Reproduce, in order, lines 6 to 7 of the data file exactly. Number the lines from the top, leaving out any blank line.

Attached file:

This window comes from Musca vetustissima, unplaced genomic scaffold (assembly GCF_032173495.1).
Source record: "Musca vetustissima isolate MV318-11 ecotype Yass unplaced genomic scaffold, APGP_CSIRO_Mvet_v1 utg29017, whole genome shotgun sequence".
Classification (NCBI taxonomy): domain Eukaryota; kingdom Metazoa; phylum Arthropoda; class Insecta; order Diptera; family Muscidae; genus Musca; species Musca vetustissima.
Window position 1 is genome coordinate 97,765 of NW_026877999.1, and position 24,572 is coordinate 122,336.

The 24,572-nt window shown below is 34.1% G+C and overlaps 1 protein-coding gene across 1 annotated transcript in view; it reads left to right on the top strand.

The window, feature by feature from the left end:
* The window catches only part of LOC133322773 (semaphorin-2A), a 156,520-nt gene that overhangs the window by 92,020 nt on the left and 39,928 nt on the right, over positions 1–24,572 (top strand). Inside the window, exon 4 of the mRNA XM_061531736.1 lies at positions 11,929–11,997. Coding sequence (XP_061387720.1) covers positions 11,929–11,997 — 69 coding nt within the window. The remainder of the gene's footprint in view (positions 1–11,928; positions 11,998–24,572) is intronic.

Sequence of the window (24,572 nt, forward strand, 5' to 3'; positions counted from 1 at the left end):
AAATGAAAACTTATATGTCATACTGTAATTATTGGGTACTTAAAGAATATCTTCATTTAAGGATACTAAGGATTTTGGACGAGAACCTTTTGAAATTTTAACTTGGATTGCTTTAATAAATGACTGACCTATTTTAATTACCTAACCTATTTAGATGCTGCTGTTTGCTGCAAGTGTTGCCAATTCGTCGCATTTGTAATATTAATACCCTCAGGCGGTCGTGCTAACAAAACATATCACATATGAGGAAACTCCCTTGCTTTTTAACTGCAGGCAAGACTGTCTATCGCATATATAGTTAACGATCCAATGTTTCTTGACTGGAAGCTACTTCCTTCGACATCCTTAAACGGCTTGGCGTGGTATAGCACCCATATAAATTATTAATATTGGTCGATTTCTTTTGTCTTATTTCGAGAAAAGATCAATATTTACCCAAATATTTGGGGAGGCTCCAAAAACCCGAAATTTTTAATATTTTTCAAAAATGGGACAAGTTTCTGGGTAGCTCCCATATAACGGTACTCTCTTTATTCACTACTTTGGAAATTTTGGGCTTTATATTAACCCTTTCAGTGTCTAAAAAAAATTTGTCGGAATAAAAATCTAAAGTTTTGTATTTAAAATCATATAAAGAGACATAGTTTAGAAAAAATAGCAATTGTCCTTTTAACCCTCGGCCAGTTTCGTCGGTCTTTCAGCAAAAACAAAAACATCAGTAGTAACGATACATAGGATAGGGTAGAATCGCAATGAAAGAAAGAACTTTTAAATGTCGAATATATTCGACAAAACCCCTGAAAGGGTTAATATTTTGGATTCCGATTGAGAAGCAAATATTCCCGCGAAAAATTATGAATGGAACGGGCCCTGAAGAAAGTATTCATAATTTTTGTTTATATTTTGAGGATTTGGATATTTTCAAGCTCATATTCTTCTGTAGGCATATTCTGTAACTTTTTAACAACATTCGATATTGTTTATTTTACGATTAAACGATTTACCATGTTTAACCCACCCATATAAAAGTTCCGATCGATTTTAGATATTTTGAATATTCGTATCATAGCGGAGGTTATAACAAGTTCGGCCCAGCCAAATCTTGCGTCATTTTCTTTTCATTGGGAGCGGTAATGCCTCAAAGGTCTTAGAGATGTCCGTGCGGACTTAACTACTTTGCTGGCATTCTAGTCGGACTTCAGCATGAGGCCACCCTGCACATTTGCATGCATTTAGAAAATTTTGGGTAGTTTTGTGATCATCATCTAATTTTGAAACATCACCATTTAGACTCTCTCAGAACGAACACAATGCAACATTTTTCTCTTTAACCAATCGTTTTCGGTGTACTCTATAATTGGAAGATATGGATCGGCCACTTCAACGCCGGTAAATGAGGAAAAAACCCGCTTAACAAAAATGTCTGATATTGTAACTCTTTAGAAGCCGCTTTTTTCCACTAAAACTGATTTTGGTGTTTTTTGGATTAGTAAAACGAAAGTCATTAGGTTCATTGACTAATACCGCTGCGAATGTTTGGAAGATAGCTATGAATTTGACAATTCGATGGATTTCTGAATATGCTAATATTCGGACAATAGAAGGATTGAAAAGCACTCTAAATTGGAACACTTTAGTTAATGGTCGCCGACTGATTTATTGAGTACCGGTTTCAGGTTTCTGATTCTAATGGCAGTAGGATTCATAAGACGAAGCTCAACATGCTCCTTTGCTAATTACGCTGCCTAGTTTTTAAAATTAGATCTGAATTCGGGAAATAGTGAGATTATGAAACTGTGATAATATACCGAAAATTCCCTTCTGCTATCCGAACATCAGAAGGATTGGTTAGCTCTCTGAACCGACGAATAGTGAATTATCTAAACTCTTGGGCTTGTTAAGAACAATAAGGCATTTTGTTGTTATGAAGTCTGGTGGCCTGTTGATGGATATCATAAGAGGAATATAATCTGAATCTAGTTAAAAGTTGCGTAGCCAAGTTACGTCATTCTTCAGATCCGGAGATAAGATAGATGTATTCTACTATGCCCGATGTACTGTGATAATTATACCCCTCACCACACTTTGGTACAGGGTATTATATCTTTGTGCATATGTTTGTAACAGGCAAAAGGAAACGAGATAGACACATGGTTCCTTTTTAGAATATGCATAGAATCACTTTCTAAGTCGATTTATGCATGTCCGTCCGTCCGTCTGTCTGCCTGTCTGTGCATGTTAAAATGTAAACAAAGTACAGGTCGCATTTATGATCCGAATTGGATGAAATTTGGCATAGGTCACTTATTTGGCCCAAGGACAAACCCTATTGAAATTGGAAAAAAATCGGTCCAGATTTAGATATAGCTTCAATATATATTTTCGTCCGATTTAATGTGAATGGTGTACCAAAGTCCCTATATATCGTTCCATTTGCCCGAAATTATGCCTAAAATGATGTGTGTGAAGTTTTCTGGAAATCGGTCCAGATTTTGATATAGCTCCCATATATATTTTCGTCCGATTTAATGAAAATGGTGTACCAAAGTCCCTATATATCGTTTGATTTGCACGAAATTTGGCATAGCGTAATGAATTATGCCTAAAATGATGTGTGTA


The window, feature by feature from the left end:
* The window catches only part of LOC133322773 (semaphorin-2A), a 156,520-nt gene that overhangs the window by 92,020 nt on the left and 39,928 nt on the right, over positions 1–24,572 (top strand). Inside the window, exon 4 of the mRNA XM_061531736.1 lies at positions 11,929–11,997. Coding sequence (XP_061387720.1) covers positions 11,929–11,997 — 69 coding nt within the window. The remainder of the gene's footprint in view (positions 1–11,928; positions 11,998–24,572) is intronic.